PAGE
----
Today's Front Bench focuses on Jeremy Corbyn's response to the Salisbury poisoning. A sample of the email is below. If you like what you see, sign up here. Don't forget to vote in the poll and leave your reasoning in the comments below. The best responses will feature in this afternoon's Brexit Briefing.
During the two weeks of wall to wall coverage of the Russian spy poisoning, there’s been nary a squeak on Brexit. A welcome relief, you might argue. But that should all change this morning. The Brexit Secretary, David Davis, is in Brussels to meet his EU counterpart, Michel Barnier, and hopefully, if all goes to plan, finalise a transition deal. If that happens, expect an announcement not long after that lunch.
And if not?
Unless that is, things don’t go to plan. As the Financial Times has it “both sides recognise that for a ‘pre-cooked’ deal to be presented to EU leaders on Thursday, the final text will have to be signed off by Tuesday evening at the latest”. Yet as Front Bench discussed on Friday, the Irish border still hasn’t gone away, and it could kill any deal this week.
Reaching a deal this month is crucial. Private sector companies concerned by Brexit have March as their deadline for contingency planning, and if no transition deal is in place then their plans will have to be based on no transition at all.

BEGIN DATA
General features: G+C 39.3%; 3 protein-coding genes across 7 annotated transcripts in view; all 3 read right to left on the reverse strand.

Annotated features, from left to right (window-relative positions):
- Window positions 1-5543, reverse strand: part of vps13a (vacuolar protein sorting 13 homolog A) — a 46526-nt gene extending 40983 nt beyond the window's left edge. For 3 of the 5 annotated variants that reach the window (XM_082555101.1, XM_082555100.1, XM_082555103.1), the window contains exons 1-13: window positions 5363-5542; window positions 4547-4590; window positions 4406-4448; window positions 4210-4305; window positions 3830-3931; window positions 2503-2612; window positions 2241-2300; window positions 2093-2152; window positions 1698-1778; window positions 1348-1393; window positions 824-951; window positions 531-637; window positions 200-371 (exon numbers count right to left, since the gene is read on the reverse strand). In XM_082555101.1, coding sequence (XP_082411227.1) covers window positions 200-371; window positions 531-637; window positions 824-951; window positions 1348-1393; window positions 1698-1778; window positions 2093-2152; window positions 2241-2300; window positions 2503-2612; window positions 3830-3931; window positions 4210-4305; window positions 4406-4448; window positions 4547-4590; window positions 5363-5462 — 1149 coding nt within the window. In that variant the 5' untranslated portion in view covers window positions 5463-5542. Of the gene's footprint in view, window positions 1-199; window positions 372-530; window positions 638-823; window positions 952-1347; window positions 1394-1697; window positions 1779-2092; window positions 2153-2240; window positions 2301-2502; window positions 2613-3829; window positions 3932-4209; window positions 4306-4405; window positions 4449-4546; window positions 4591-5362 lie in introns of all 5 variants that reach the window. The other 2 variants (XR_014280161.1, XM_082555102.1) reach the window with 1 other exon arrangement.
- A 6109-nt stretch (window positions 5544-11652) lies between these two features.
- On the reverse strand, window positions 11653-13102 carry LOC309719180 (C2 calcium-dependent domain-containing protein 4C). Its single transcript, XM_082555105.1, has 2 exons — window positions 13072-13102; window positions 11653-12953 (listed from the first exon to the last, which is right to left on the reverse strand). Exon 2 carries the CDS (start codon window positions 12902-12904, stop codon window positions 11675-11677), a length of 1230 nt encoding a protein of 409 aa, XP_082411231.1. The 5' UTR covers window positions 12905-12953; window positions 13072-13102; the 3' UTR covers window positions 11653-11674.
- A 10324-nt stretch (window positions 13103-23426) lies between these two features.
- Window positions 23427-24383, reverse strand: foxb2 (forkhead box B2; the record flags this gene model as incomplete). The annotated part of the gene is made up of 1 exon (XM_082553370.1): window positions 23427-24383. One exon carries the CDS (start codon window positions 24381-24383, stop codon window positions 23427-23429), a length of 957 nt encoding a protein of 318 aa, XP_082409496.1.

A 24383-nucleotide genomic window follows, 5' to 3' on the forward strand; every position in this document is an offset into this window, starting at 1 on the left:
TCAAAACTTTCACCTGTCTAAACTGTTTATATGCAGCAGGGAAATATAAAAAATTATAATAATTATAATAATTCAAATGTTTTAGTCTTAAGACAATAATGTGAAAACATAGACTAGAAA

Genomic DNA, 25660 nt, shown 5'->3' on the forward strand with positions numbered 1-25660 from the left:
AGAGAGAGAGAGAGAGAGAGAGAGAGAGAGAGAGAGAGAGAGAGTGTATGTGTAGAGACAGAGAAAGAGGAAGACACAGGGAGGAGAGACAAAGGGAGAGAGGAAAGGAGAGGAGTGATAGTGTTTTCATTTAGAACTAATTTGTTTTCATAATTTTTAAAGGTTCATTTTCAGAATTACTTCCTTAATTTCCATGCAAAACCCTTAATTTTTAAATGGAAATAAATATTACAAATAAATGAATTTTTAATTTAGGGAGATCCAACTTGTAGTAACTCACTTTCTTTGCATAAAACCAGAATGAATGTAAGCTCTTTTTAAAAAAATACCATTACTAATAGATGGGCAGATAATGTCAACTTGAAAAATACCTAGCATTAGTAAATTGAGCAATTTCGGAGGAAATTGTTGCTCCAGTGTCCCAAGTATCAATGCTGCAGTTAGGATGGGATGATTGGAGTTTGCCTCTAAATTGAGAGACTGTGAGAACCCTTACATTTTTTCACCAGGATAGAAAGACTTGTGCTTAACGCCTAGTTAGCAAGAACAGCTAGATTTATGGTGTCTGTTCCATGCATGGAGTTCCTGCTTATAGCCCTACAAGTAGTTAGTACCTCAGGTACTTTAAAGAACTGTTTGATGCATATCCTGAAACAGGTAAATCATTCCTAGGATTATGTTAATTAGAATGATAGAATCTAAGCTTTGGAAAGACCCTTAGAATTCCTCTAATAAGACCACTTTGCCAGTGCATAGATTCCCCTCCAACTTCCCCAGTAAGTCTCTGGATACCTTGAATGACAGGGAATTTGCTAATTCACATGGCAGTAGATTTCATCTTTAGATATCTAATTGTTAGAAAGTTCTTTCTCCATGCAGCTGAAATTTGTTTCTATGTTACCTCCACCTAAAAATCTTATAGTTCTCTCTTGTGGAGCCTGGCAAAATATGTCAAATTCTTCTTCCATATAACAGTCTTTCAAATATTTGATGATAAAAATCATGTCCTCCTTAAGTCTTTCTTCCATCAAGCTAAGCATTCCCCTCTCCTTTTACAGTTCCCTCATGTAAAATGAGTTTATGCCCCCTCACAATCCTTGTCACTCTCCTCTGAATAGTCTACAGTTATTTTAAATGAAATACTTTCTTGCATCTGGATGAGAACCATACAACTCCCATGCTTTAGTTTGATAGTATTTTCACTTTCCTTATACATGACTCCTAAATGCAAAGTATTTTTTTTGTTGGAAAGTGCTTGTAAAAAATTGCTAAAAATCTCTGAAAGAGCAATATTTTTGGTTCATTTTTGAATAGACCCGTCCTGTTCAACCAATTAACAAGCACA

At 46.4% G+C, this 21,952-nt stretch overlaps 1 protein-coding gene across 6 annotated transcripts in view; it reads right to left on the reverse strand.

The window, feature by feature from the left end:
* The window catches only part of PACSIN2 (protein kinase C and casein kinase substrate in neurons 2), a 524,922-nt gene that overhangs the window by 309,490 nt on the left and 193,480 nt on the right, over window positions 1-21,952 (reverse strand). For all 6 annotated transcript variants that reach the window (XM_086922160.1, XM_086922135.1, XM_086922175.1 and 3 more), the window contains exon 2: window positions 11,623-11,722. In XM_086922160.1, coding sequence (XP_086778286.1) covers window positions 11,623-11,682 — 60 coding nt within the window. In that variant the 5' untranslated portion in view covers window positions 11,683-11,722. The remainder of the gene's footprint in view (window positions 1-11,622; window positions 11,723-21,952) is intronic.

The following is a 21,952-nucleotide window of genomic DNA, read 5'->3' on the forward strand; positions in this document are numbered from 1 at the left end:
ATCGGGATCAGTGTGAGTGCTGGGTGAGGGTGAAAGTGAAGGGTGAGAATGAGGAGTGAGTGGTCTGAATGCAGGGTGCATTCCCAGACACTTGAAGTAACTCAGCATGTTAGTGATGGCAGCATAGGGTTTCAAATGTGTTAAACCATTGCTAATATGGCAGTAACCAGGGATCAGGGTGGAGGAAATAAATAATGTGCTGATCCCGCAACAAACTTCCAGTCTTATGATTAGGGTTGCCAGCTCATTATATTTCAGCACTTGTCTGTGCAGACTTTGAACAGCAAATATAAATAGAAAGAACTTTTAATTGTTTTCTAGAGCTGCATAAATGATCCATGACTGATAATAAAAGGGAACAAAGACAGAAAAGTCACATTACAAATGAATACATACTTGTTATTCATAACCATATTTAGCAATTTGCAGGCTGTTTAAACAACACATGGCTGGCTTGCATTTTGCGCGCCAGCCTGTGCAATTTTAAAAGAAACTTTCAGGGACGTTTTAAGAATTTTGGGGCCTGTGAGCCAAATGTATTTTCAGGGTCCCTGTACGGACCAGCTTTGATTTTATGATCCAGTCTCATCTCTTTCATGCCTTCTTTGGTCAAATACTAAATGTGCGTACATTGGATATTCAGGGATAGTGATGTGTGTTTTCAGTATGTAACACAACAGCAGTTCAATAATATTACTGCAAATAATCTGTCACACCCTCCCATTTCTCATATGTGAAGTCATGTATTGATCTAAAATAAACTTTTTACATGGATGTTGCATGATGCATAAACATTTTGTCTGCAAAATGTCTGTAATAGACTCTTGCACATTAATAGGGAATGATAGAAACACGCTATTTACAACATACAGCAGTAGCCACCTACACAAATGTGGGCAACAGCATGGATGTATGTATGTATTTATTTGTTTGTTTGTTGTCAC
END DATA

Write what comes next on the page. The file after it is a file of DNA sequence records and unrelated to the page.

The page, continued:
If that is the case, then the transition deal loses rather a lot of its value to the UK. This would suggest that the EU has all the power right now. But Brussels is aware that such a scenario would be painful for EU countries too and wants a deal. This time, however, it is Berlin and Paris pushing a hardline and UK officials reportedly fear they may use the Irish border to delay a transition deal.
Your finest fudge, please
In the absence of a breakthrough, what’s needed is a decent fudge. Politico reports that one is being considered: the transition period would be agreed in principle, which would be “contingent on an acceptable solution to the Irish border issue in the final withdrawal agreement”.
If that doesn’t work, however, there’s very little obvious way forward. Negotiations would instead end up back at the same old impasse, with the EU demanding that Britain agree to the “backstop” which would see Northern Ireland remain in “full alignment” and the UK insisting that a technological solution is possible. If a deal doesn’t happen quickly, it will also be rather painful for Downing Street.
Britain has made multiple concessions to achieve a transition deal, dropping most of its key demands. Indeed, Theresa May went as far as to agree that effectively nothing will change with regards to EU immigration to Britain during the transition, and those that arrive during the period will have the same rights as those who were there before.
There don’t appear to be any concessions left for the Government to make that don’t involve fundamentally changing the nature of the Brexit they have chosen to pursue.
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